Cambridge Alum reveals the insane competitiveness of students there – Barry Bridges/Quora



This post originally appeared on Quora, as an answer to the question, “What is it like to attend the University of Cambridge?” We have republished an answer from Barry Bridges with his permission.



???????????????????????????????????????????????????????????????????????????????????????????????????Entrance to one of Cambridge University’s colleges, Clare College.  [Photo:  Google images]


I attended Cambridge between 2002 and 2005, reading law at Downing College. It was very much one of the most character-defining periods of my life, but in terms of enjoyment, those three years were the worst three years I have lived.

From day one, I found life to be pretty tough.  The first thing that no one tells you about Cambridge is that you can survive a full year because the expectation is that learning is inspired independently. Your supervisors don’t spend a huge amount of time working with you. When it comes to exams, if you haven’t done the work, you’re going to be found out.

In my first year, I studied as hard as I felt was appropriate. And this yields the second thing that no one tells you about Cambridge. The Cambridge experience isn’t hard because of the university. It’s hard because of the students.

Cambridge is a horribly competitive environment, where there’s a terrible sense of one-upmanship. You remember back to school when you’d turn up for an exam, worried about how much revision you’d done — and there’d always be someone spouting about how little they’d done when in fact you guessed they’d been revising 24/7 for about 3 years?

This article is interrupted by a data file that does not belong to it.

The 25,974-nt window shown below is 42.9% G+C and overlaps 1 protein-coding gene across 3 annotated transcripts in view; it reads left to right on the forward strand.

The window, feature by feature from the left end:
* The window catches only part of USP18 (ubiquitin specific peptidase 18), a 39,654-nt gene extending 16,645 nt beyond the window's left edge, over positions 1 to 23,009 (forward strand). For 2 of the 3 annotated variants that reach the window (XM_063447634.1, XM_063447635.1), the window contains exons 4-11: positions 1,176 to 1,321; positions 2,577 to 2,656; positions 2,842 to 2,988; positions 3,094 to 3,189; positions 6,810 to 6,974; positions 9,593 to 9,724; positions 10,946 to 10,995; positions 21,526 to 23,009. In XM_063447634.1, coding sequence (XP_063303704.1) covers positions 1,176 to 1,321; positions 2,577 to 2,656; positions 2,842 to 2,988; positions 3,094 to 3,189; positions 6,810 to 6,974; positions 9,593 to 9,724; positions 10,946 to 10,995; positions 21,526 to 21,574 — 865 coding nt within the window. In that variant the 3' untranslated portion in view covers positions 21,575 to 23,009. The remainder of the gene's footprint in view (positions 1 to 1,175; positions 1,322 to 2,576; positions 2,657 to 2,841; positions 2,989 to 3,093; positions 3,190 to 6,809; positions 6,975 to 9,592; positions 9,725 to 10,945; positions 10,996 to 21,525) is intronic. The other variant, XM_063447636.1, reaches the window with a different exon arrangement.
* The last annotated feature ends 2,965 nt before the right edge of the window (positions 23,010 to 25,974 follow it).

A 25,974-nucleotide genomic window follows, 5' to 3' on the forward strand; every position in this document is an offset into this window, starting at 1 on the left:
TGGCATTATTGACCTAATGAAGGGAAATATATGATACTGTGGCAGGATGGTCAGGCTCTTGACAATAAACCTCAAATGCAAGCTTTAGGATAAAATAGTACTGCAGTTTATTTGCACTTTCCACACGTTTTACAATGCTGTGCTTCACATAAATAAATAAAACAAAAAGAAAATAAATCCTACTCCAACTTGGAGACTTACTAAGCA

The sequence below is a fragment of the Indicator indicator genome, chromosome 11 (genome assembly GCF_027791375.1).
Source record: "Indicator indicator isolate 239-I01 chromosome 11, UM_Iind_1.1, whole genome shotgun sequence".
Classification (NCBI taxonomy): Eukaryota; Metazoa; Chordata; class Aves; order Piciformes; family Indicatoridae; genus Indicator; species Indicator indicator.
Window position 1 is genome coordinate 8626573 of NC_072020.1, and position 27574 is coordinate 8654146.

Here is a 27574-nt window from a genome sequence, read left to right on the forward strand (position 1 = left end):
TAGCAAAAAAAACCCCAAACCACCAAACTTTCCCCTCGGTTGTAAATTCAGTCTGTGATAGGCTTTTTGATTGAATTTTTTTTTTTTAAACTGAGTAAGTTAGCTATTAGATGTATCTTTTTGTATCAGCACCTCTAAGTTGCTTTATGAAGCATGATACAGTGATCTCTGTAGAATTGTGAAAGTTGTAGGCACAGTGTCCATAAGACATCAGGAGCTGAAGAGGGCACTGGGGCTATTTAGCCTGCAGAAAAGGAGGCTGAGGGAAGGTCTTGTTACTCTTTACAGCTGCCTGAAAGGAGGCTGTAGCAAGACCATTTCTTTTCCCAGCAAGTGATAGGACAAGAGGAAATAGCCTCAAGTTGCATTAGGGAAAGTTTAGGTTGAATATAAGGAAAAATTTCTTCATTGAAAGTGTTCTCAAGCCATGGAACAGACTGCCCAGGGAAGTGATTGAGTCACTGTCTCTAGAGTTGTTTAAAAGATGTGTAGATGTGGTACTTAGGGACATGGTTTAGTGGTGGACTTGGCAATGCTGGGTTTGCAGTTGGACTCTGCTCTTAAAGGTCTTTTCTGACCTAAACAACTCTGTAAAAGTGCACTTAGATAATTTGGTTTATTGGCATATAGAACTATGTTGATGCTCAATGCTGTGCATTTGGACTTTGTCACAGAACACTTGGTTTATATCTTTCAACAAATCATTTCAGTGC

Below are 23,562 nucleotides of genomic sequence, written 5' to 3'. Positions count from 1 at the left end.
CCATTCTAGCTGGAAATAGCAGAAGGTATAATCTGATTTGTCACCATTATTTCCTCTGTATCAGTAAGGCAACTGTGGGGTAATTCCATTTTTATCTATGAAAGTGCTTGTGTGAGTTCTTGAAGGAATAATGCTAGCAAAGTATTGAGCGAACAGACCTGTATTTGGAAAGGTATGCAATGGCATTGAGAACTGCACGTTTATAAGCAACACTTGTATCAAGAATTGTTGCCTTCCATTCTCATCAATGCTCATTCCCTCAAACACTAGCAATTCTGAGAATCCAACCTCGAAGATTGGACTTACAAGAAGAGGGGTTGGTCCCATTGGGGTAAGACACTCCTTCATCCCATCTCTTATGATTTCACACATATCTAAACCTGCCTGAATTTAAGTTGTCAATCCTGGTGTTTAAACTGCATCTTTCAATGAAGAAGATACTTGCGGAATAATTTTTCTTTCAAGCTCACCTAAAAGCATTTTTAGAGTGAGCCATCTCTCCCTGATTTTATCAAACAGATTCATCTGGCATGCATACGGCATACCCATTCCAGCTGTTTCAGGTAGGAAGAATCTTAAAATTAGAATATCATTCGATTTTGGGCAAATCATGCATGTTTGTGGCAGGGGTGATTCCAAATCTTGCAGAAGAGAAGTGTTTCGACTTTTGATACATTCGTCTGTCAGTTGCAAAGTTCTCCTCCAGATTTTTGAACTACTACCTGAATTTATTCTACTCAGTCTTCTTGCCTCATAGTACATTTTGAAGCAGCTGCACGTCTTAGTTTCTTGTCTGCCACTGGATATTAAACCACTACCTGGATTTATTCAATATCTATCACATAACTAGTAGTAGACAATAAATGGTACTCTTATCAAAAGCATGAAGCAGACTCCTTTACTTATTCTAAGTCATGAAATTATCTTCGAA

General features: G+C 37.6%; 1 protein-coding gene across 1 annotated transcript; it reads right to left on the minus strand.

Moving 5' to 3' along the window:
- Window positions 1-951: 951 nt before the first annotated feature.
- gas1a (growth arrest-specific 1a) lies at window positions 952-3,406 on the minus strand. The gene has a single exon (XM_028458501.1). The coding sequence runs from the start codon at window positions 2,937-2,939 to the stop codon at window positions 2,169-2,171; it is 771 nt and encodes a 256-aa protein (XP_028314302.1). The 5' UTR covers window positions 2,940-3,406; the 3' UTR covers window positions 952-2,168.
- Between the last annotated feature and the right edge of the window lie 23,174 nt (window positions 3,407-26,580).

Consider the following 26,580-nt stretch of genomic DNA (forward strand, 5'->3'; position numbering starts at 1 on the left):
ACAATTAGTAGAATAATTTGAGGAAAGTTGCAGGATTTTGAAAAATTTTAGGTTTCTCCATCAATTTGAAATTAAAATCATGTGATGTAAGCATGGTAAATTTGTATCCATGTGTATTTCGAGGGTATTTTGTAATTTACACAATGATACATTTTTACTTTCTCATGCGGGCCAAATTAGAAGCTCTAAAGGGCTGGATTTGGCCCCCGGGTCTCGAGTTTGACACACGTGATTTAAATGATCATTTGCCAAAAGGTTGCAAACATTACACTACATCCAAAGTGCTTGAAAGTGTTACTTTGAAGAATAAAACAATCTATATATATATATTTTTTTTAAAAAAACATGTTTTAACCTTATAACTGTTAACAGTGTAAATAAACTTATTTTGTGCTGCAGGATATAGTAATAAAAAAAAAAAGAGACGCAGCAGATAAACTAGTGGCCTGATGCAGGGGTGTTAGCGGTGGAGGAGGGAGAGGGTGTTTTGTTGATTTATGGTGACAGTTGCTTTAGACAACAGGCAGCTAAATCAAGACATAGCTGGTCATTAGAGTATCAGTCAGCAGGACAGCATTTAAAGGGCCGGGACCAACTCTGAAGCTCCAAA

Well, take all those people and chuck them together, and that’s what Cambridge students are like.

This competitiveness manifests itself in some strange ways.

I’m 6 feet tall and since I was 18 have always fluttered at the higher end of “normal” BMI, occasionally veering into the lower end of “overweight.” Yet I was and would be quite comfortably one of the largest students.

Everyone is painfully lean and slim. The average Cambridge student is, I’d argue, so used to a life of hard work and being driven that the idea they might overindulge or become overweight is incomprehensible.

In exam term, the life really disappeared out of my college.

Fellow students would lock themselves in the library literally from morning to night, bringing in photos, good luck charms, and more. We referred to it as “the casino” because when working in the basement you couldn’t really tell whether it was day or night anymore.

You didn’t care, either, because no matter how hard you studied or how many hours you put in, someone else would do more.

That’s why Cambridge is tough.

In my first year, I got a 2.2, which I thought was okay. So you can imagine my disappointment when I received a terse letter from my DoS (Director of Studies) outlining everything I was doing wrong.

I accept that for many really bright, hardworking people who are driven by intellectual curiosity, Cambridge will be an amazing place to study. You’ll meet outstanding people and make friendships that will last your life, and you’ll be given opportunities that other students in other universities won’t have.

And that leaves me with this point. Since graduating in 2005, I have never ever been asked what grade I got at Cambridge. No one has ever asked me. In fact, I’ve never even stated my grade on my CV. It doesn’t matter at all. No one cares.


This article originally appeared at Quora.

SATURDAY, AUGUST 16, 2014.  7:18 p.m.

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